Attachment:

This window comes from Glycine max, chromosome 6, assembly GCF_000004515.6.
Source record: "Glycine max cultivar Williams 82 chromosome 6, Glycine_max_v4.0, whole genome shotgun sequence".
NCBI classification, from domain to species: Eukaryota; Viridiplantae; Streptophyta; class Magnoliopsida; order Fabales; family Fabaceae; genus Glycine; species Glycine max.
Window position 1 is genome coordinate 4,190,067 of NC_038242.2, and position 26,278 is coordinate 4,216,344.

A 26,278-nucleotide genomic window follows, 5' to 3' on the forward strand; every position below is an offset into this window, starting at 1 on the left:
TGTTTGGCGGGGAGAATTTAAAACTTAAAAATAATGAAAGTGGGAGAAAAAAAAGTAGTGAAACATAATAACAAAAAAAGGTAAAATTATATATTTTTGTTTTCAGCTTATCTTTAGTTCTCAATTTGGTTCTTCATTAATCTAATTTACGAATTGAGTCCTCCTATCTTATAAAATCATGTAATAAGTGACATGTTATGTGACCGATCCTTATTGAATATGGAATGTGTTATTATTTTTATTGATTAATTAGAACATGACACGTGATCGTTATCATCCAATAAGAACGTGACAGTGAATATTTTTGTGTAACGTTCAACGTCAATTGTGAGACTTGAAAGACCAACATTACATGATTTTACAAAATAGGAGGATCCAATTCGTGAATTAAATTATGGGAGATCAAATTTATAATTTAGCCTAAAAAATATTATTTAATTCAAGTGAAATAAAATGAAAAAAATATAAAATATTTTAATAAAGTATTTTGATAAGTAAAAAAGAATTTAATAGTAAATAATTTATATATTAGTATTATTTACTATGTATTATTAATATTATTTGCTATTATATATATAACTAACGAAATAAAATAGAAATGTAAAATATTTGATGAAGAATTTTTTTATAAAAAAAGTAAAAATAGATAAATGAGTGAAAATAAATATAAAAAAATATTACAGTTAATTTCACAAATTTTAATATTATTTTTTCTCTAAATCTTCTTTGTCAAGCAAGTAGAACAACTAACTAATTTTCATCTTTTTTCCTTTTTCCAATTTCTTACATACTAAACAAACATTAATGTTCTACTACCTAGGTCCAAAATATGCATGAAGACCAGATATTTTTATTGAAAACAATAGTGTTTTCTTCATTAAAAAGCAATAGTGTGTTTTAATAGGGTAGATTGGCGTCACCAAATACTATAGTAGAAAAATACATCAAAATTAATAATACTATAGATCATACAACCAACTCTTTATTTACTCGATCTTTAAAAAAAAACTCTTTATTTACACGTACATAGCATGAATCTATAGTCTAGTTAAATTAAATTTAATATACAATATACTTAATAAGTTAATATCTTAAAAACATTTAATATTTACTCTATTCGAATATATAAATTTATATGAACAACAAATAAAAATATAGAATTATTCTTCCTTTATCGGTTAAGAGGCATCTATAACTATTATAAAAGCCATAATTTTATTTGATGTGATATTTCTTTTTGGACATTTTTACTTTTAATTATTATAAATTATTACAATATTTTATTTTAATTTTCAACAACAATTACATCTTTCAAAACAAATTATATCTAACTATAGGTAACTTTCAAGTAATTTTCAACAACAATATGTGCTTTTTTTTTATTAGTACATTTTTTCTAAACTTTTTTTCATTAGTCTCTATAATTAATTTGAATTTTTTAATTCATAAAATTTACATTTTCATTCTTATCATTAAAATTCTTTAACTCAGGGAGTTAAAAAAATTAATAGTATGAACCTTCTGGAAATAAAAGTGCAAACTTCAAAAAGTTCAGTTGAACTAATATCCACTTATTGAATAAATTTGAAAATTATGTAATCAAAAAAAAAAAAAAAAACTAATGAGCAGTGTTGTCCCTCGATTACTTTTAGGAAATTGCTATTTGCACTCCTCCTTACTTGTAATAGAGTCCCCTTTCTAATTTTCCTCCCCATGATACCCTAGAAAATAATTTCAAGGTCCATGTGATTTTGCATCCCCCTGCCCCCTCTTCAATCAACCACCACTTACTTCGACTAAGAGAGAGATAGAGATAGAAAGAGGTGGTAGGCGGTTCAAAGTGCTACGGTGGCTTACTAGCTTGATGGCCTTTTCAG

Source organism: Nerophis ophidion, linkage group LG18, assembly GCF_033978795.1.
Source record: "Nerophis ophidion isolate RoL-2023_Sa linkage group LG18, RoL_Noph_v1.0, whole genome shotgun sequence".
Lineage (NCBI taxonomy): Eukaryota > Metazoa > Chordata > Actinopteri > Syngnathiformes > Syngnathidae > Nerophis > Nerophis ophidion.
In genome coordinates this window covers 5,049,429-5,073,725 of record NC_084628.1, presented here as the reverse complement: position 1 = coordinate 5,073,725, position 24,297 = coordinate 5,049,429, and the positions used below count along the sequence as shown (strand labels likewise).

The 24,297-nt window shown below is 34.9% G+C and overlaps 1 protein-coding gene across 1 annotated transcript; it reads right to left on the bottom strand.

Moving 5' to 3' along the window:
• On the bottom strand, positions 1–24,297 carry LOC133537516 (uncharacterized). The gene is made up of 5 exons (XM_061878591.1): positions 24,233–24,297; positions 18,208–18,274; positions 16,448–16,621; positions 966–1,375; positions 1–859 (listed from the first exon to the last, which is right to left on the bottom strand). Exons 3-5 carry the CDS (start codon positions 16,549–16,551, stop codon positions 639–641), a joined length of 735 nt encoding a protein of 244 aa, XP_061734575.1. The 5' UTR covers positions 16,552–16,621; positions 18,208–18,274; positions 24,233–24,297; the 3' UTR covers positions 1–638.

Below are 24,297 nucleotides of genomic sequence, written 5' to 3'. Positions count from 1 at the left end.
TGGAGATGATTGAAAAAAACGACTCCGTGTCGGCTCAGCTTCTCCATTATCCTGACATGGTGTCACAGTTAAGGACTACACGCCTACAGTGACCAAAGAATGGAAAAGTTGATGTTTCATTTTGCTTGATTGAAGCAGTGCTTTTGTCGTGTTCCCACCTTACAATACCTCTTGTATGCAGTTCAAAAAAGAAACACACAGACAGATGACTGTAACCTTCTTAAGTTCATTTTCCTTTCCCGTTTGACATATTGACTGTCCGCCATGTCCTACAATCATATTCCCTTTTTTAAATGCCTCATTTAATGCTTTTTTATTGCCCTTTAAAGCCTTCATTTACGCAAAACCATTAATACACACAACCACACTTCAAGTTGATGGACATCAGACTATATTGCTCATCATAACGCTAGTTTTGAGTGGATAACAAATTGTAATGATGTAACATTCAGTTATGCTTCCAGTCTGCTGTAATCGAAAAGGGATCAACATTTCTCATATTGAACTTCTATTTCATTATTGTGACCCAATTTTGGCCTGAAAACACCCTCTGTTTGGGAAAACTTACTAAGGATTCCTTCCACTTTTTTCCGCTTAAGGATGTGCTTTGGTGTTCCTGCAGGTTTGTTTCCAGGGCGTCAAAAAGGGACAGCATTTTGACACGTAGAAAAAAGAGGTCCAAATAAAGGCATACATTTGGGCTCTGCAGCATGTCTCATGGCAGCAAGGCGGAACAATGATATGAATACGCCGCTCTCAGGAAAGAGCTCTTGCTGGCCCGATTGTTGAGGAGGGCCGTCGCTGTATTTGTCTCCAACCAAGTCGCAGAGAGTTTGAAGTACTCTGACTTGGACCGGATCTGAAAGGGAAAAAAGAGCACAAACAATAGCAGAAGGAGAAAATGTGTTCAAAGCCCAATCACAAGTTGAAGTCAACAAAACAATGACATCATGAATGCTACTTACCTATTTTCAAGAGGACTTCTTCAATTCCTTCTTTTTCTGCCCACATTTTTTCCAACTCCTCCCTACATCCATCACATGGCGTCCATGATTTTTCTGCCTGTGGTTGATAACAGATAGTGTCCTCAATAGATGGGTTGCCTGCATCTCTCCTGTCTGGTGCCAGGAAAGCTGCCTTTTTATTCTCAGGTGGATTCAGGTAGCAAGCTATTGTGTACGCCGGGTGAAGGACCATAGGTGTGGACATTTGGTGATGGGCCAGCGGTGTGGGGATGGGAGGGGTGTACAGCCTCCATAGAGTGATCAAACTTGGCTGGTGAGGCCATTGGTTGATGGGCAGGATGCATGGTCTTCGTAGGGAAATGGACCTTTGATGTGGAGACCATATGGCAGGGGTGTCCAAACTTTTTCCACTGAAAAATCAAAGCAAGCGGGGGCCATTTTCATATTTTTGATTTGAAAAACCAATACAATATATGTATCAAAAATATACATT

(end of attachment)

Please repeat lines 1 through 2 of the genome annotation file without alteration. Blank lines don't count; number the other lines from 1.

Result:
This window comes from Glycine max, chromosome 6, assembly GCF_000004515.6.
Source record: "Glycine max cultivar Williams 82 chromosome 6, Glycine_max_v4.0, whole genome shotgun sequence".